The Leuser Ecosystem – located on 6.5 million acres of lush rainforest across the Indonesian island of Sumatra – is one of the most beautiful and biologically diverse regions on our planet. Lindsey Allen, executive director of the Rainforest Action Network (RAN), once described it as “one of those almost mythic natural wonders that defies the imagination with its diversity and abundance of life.” It is the last place on Earth where orangutans, tigers, rhinos, and elephants still roam in the wild together, and it boasts the world’s second-highest level of biodiversity.
Sadly, this ecosystem – in addition to other key wildlife refuges throughout Indonesia and Malaysia – is under threat because of the demands of the palm oil industry. Together, Indonesia and Malaysia produce 90 percent of the world’s total supply of palm oil. This product can be found in approximately 50 percent of consumer goods, and it is highly valued by manufacturers because of its versatility and low cost. Palm oil companies often destroy extensive areas of rainforest by igniting fires that kill and displace countless wild animals and cause serious health problems for local people. Shockingly, an estimated 300 football fields’ worth of rainforest are cleared every single hour to make way for palm plantations.
The Leuser Ecosystem’s gradual transformation from lush, vibrant rainforest to sterile palm plantations has serious implications for the ecosystem’s indigenous animal species. Orangutans may be shot on sight if they wander onto a palm plantation, while Sumatran elephants are often poisoned to death or ensnared in traps set by palm oil producers. Poaching of wild animals, the actions of the illegal logging industry, and human-wildlife conflict are other key factors behind the decline of the Leuser Ecosystem.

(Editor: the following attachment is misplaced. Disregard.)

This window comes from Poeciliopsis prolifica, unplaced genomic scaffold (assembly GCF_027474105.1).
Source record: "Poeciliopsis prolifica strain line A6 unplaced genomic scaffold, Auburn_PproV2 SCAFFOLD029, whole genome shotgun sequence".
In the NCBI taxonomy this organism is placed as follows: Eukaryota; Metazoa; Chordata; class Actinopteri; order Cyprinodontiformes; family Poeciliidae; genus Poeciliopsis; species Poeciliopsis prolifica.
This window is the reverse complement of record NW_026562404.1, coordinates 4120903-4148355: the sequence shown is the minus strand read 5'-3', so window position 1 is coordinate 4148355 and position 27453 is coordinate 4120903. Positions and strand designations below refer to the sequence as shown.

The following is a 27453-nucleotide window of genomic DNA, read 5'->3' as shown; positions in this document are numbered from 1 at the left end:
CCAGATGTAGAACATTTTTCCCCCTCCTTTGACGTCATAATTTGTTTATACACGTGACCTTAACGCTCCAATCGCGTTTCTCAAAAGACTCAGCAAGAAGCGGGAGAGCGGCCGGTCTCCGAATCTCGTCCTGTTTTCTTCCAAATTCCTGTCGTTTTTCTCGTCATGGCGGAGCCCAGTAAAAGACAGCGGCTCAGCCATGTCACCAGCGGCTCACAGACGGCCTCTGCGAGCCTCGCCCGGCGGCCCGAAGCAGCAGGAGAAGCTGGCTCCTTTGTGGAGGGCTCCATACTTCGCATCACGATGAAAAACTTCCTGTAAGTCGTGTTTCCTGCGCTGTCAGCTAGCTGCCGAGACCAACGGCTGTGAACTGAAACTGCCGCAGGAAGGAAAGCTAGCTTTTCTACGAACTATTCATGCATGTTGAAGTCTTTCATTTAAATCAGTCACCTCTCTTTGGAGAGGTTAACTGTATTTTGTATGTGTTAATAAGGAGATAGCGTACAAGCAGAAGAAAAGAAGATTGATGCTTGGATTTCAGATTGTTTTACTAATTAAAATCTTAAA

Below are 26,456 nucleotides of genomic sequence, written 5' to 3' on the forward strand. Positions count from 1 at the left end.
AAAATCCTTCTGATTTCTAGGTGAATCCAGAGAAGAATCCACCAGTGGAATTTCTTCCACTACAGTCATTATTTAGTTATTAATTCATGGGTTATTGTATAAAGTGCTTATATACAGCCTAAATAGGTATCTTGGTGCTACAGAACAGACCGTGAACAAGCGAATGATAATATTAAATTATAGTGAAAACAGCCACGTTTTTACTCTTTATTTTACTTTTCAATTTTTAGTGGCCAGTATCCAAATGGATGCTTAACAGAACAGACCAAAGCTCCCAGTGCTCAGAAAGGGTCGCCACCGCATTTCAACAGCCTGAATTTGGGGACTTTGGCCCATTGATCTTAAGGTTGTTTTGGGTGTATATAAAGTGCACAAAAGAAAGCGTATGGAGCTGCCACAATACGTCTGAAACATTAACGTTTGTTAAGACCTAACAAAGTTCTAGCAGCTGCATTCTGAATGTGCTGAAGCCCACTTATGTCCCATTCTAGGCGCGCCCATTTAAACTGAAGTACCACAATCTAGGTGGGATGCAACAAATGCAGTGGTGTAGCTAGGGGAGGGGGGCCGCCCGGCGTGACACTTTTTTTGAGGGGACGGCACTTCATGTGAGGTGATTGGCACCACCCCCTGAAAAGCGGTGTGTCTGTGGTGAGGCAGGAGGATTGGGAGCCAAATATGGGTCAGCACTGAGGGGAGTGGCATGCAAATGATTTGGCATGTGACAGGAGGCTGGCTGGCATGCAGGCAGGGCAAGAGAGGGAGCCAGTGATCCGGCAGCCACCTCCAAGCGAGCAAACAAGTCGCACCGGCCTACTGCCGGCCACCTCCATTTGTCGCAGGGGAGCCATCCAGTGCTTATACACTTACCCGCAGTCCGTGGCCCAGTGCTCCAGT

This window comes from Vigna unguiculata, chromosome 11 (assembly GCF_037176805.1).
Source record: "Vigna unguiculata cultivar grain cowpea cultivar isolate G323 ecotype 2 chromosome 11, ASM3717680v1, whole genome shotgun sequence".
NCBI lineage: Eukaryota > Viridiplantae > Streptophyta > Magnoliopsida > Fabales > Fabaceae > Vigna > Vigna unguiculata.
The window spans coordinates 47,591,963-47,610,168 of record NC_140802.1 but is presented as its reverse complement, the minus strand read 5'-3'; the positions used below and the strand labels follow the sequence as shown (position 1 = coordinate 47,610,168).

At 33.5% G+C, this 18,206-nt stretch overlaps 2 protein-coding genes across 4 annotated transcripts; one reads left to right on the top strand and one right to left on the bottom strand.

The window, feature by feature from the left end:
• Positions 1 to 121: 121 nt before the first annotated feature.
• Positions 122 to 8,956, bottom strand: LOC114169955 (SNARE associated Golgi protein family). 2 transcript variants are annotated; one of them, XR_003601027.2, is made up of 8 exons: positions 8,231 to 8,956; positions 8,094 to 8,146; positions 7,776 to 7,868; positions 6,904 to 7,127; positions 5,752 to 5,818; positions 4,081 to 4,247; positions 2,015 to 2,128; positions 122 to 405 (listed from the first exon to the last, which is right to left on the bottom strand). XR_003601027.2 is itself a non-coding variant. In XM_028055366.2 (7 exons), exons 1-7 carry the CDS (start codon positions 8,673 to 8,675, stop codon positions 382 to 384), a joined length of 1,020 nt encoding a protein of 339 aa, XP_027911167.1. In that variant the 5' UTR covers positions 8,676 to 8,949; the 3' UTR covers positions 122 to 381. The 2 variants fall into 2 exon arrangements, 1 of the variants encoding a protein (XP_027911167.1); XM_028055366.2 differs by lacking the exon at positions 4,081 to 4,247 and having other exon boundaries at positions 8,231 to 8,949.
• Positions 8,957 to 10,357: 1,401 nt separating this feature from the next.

Luckily, increased international awareness of the problem in recent years, combined with local people’s efforts to save the rainforest, could be set to turn the tide. There is still much that needs to be done to restore the Leuser Ecosystem to its full glory, but dedicated Sumatran groups such as The Rangers of Tangkahan are determined to see it through.
The Rangers of Tangkahan are a group of forest rangers who regularly patrol the rainforest around the community of Tangkahan in North Sumatra.
Their tasks involve removing snares to ensure that wild animals cannot become caught in them, helping to reduce human-wildlife conflict, and working alongside forest edge communities to help them create alternative livelihood schemes. Alternative livelihood schemes aim to generate forms of employment that will enable local people to provide for their families while exerting the lowest possible impact on the wild animals and the rainforest around their villages. They are the only patrol unit that specifically strives to protect the Leuser buffer zone of North Sumatra.
Two of the rangers can be seen removing a snare in this photograph. Snare removal is one of the most important elements of the team’s job. They recently removed a whopping thirty snares from the buffer zone around Gunung Leuser National Park in just three days.
Critically endangered orangutans are a key species that the Rangers of Tangkahan aim to protect.
On a GoFundMe page that the group set up to raise money for their snare removal program, they said, “Snares are indiscriminate – a noose made from wire or rope will catch any species unfortunate enough to walk into it. Earlier this year a critically endangered Sumatran tiger was caught in one of the communities the rangers have started work with. Tigers, sun bears, monitor lizards, deer, young elephants, porcupines – the list of species in danger is endless and we need YOUR support to help stop this and protect them.”
The rangers’ passion for protecting the rainforest is truly admirable.
Thanks to their efforts, the beleaguered wildlife of North Sumatra may have a fighting chance at survival.
You can support these amazing people by contributing to their vitally important Snare Removal in North Sumatra campaign on GoFundMe. They are also running a second GoFundMe campaign entitled Community Conservation in Sumatra. Alternatively, you can make a direct donation on the Rangers of Tangkahan website. You can also find out more about them by checking out their website, Facebook or Instagram page.
To find out how you can help the Leuser Ecosystem, check out the links below.
- Snacking Smarter: How Rethinking Palm Oil Can Save Animals and the Environment
- Deforestation, Human Rights Abuse, Animal Extinction and the One Industry That Unites Them All
- 5 Innocent Animals Suffering at the Hands of the Palm Oil Industry
- If We Continue to Destroy Orangutans’ Habitat, Here is the Life They Will Have to Adapt to
All Image Source: The Rangers of Tangkahan/Instagram